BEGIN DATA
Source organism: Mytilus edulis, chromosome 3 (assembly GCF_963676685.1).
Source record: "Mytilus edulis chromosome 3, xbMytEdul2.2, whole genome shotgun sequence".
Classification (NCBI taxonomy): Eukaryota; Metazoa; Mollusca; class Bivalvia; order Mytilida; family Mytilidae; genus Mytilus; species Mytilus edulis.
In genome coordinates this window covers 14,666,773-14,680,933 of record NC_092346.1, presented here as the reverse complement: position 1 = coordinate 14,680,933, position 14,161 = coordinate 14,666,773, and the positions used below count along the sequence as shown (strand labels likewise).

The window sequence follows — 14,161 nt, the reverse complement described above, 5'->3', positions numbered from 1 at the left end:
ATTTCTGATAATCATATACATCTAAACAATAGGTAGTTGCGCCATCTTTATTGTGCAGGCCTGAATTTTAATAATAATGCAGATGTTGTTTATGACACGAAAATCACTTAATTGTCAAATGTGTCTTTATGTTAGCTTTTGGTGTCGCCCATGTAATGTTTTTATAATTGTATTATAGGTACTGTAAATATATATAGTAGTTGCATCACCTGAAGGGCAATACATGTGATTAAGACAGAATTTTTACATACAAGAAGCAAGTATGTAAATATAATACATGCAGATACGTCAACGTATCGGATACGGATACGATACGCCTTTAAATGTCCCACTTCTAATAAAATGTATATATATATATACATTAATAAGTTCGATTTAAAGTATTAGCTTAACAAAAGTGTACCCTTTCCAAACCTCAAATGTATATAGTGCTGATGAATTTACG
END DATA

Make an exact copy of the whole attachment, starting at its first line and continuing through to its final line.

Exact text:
Source organism: Mytilus edulis, chromosome 3 (assembly GCF_963676685.1).
Source record: "Mytilus edulis chromosome 3, xbMytEdul2.2, whole genome shotgun sequence".
Classification (NCBI taxonomy): Eukaryota; Metazoa; Mollusca; class Bivalvia; order Mytilida; family Mytilidae; genus Mytilus; species Mytilus edulis.
In genome coordinates this window covers 14,666,773-14,680,933 of record NC_092346.1, presented here as the reverse complement: position 1 = coordinate 14,680,933, position 14,161 = coordinate 14,666,773, and the positions used below count along the sequence as shown (strand labels likewise).

The window sequence follows — 14,161 nt, the reverse complement described above, 5'->3', positions numbered from 1 at the left end:
ATTTCTGATAATCATATACATCTAAACAATAGGTAGTTGCGCCATCTTTATTGTGCAGGCCTGAATTTTAATAATAATGCAGATGTTGTTTATGACACGAAAATCACTTAATTGTCAAATGTGTCTTTATGTTAGCTTTTGGTGTCGCCCATGTAATGTTTTTATAATTGTATTATAGGTACTGTAAATATATATAGTAGTTGCATCACCTGAAGGGCAATACATGTGATTAAGACAGAATTTTTACATACAAGAAGCAAGTATGTAAATATAATACATGCAGATACGTCAACGTATCGGATACGGATACGATACGCCTTTAAATGTCCCACTTCTAATAAAATGTATATATATATATACATTAATAAGTTCGATTTAAAGTATTAGCTTAACAAAAGTGTACCCTTTCCAAACCTCAAATGTATATAGTGCTGATGAATTTACG